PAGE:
Monday, 26 September 2016

Time Travelling With A Hamster - Ross Welford



This is a young adult novel which I requested from Netgalley because I love time travel novels. I wasn't disappointed, it is probably one of the best time travel novels I have read (and I have read a lot). The book is very good at "explaining" time travel which isn't always the case in a novel of this genre. 

The book is narrated by 12 year old Al Chaudhury and I just loved his voice. He really tells it like it is, dealing with some very grown up problems; like how to go back in time and make sure his Dad doesn't die. Best of all he has a hamster called Alan Shearer! - genius.

Of course not everything goes smoothly and at one point in the book I was so sad as Al changed his timeline, and not in a good way. It was such an intriguing story line and I was really absorbed in it too. I'm not going to say it is an easy read because that doesn't give it the credit it deserves. It is enjoyable to read because it is so well written, not just for the YA but for anyone. It has some very thought provoking messages within the story.

I really loved when Al travelled back to 1984 and they had to rig up all the computers - a trip down memory lane for me. So funny how he also had to explain his smart phone away. I had my heart in my mouth at times, wondering what was going to happen to Al on his travels. 

This is a charming and delightful book, so enchanting. I'm giving this book five out of 5 stars and would love to read more by this author. In fact I enjoyed it so much I'd like to read it again.

My thanks go to netgalley for providing me with a review copy of this book.

Thursday, 22 September 2016

The Good Retirement Guide 2017


Monday, 19 September 2016

The Twenty Three - Linwood Barclay

Everything has been leading to this.

It's the Saturday of Memorial Day weekend, May 23rd, and the small town of Promise Falls, New York, has found itself in the midst of a full-blown catastrophe. Hundreds of people are going to the hospital with similar flu-like symptoms—and dozens have died. Investigators quickly zero in on the water supply. But the question for many, including private investigator Cal Weaver, remains: Who would benefit from a mass poisoning of this town?

Meanwhile, Detective Barry Duckworth is faced with another problem. A college student has been murdered, and he's seen the killer's handiwork before—in the unsolved homicides of two other women in town. Suddenly, all the strange things that have happened in the last month start to add up…

Bloody mannequins found in car “23” of an abandoned Ferris wheel…a fiery, out-of-control bus with “23” on the back, that same number on the hoodie of a man accused of assault…

The motive for harming the people of Promise Falls points to the number 23—and working out why will bring    Duckworth closer to death than he's ever been before…

This is the third book in a trilogy featuring the town of Promise Falls. I was less than thrilled when I reached the end of the first book (review here)to realise it was part of a trilogy. The second book Far from True which I review here when I thought I knew all the answers - I was wrong BIG time! But before all this came Never Look Away - not part of this trilogy but some of the back story to the one of the characters.

I've said it before - I am a big Linwood Barclay fan and I could not wait to read this latest book. However, I'm unsure that this tale needed three books - or even a fourth? There could still be some loose ends to tie up. 

You could read this book as a standalone. There are some nice recaps of the earlier goings on, not just for new readers but those that read the first two books too, as I doubt even the youngest will recall two books worth of info. They are done in a little gentle nod way, so you don't find yourself thinking, yes, I know all this get to the new stuff. 

The book opens with lots of different people getting sick. Barclay is a great observer of human nature and I could just imagine the many scenes playing out, so many different characters making such a small debut in his novel and yet he had all their traits right off. Little everyday nuances that you wonder why is he telling you this - so ordinary and that's how he reels you in, you overlook the clues!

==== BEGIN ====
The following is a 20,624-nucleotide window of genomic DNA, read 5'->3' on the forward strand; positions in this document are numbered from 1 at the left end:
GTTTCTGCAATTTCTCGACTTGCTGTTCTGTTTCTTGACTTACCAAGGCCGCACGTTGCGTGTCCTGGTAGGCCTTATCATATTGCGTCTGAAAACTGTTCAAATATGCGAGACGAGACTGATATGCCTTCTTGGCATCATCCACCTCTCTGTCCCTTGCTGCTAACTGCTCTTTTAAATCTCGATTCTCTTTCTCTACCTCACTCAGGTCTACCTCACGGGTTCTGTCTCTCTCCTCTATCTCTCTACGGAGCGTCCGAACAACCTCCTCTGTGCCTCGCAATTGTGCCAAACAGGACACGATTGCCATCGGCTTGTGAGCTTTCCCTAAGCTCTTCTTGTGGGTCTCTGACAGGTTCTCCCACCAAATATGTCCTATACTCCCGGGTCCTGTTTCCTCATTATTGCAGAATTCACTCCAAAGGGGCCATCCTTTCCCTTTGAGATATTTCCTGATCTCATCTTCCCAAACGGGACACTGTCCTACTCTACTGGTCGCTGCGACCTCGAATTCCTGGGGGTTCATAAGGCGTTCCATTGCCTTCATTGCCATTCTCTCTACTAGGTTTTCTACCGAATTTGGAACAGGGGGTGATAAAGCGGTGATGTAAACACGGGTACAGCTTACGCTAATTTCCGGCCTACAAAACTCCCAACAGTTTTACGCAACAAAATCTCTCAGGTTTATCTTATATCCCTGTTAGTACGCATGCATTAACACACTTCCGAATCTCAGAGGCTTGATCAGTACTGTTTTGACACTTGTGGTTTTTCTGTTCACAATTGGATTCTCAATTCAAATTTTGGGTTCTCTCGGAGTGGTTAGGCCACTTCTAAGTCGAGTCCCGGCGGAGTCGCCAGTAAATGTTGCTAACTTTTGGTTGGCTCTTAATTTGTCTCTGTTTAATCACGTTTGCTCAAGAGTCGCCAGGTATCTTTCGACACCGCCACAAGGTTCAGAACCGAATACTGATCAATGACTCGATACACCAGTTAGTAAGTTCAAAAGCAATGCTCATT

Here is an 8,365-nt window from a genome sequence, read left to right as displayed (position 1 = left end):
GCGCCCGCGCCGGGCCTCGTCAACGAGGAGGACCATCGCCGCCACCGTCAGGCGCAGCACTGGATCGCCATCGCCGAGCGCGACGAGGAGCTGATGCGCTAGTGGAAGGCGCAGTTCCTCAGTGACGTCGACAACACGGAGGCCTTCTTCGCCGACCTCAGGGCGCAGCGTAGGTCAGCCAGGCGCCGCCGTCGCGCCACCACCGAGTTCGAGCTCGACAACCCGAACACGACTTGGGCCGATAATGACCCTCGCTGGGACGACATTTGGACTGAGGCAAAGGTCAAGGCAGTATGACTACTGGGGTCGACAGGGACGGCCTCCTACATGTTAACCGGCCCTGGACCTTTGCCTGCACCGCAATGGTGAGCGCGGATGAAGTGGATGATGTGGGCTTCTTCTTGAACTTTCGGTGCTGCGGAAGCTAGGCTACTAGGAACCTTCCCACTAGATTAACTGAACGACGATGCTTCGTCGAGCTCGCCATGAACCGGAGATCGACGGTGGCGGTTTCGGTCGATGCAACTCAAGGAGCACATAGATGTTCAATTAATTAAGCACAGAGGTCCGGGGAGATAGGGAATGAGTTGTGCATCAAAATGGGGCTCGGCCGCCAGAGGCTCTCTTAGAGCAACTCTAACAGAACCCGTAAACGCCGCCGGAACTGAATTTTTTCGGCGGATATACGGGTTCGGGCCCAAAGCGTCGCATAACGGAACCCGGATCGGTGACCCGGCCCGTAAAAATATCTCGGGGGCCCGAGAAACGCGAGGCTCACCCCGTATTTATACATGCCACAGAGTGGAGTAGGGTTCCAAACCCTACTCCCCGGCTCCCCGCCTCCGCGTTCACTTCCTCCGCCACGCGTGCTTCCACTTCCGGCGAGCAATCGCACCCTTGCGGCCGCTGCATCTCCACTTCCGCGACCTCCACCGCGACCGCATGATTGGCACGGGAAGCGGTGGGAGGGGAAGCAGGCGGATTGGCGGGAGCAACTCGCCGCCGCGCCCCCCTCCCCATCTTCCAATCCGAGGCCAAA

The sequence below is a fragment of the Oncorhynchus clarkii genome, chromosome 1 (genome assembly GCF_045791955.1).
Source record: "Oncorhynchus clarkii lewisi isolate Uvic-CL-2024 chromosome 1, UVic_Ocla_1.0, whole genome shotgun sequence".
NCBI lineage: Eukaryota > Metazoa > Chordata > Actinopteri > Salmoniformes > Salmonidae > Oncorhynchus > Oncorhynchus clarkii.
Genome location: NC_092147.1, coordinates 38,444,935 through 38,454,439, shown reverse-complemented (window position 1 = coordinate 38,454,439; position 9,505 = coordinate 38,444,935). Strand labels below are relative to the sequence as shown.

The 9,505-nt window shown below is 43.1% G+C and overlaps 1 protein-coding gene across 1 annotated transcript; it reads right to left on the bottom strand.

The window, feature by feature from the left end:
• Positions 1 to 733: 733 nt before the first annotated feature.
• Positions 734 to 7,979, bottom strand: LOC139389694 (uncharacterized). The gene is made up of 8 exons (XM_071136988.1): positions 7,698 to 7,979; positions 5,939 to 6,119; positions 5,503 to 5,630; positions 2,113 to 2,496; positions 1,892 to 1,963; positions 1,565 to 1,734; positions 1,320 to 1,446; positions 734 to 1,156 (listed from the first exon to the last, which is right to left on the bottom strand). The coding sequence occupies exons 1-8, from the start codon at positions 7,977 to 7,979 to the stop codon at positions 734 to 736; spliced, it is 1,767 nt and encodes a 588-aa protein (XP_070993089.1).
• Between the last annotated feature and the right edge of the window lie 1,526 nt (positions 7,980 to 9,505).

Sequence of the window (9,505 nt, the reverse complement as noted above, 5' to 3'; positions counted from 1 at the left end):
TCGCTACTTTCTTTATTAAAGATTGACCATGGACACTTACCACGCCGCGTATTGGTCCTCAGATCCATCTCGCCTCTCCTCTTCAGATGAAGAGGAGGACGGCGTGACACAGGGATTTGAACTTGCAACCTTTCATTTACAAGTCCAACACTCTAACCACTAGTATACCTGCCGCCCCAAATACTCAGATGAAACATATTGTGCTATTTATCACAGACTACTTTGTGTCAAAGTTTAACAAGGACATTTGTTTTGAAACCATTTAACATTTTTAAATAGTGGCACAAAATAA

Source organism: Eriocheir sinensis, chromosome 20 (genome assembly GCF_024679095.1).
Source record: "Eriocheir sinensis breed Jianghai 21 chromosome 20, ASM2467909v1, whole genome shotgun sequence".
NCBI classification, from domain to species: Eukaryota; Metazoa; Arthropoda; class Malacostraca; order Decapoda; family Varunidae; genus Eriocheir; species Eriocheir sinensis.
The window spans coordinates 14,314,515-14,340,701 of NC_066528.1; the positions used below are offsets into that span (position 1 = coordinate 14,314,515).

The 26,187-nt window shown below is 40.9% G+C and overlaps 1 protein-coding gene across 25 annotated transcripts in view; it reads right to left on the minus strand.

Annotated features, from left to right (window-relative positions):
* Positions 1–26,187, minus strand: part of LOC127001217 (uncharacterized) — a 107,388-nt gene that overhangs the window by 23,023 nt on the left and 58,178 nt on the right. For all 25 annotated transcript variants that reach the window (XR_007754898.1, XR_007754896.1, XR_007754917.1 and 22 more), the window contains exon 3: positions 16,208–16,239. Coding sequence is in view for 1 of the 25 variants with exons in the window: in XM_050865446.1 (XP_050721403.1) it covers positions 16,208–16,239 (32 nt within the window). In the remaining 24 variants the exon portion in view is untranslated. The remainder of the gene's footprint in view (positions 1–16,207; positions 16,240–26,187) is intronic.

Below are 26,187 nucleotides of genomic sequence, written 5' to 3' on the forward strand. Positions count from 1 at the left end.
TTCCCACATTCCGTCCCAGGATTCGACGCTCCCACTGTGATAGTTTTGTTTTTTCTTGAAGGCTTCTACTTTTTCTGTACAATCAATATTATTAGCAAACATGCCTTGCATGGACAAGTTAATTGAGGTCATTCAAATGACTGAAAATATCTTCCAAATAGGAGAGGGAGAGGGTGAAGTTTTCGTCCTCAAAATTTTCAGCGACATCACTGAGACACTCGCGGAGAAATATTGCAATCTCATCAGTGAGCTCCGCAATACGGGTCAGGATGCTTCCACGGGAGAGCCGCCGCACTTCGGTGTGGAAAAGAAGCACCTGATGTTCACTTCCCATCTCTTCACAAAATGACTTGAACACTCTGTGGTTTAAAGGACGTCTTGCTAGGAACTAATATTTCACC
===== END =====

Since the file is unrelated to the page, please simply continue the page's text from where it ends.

Barclay plays cat and mouse as usual with leading you to conclusions - or at least those you jump to yourself. All I can say is "I never saw it coming" especially the last line of "Thought about cake".......

I'm giving this book 5 out of 5 stars. My thanks to Netgalley and  The Berkley Publishing Group. 

Tuesday, 13 September 2016

The Second Chance Shoe Shop - Marcie Steele

All Riley Flynn wants is to meet someone who makes her happy. But attracting the right kind of man is not easy, and with her heart still hurting from her last break-up, Riley believes she’ll never find love again. 

A year ago, Sadie Stewart’s whole world was shattered when her husband, Ross, died. She has struggled to keep herself together for the sake of their young daughter, but with the anniversary of his death approaching, Sadie finds herself overwhelmed by grief. 

Sadie and Riley work at Chandlers shoe shop, in the charming town of Hedworth. But when Chandlers is threatened with closure, the friends are confronted with the loss of not only their jobs, but also their support network - the glue that holds them together when they are close to breaking. 

As they put together a plan to save their beloved shop, Sadie realises that she might just be learning to live again. Could it be that new beginnings are just round the corner? The campaign also finds Riley unexpectedly crossing paths with charming photographer, Ethan. Maybe her second chance at love is right under her feet.

I have to admit being drawn to this book just by the words "shoe shop" in the title! It didn't disappoint and I was transported to a lovely place called Hedworth in which the shoe shop sits.I really like a girl who makes good too, and this is what Riley Flynn sets out to do with her campaign to save the shoe shop from closure.

One of things a lot of writers do nowadays is throw in a reference to Twitter or some other social media platform - I presume to keep it relevant in today's world. However, time after time I find the author can never have used Twitter etc because of faux pas on their use. Not this writer. She absolutely nailed the use of Twitter, even getting the shoe shop running a competition on there too. This made the book feel very current for me and added a different dimension to the story.

I just loved reading about Riley's ideas for revitalising the shoe shop but she seemed to be so unlucky in love. The use of Twitter in this respect was also really cleverly done, showing how easy it is for tweets to be bandied about and peoples feelings being hurt with what may or may not be the truth.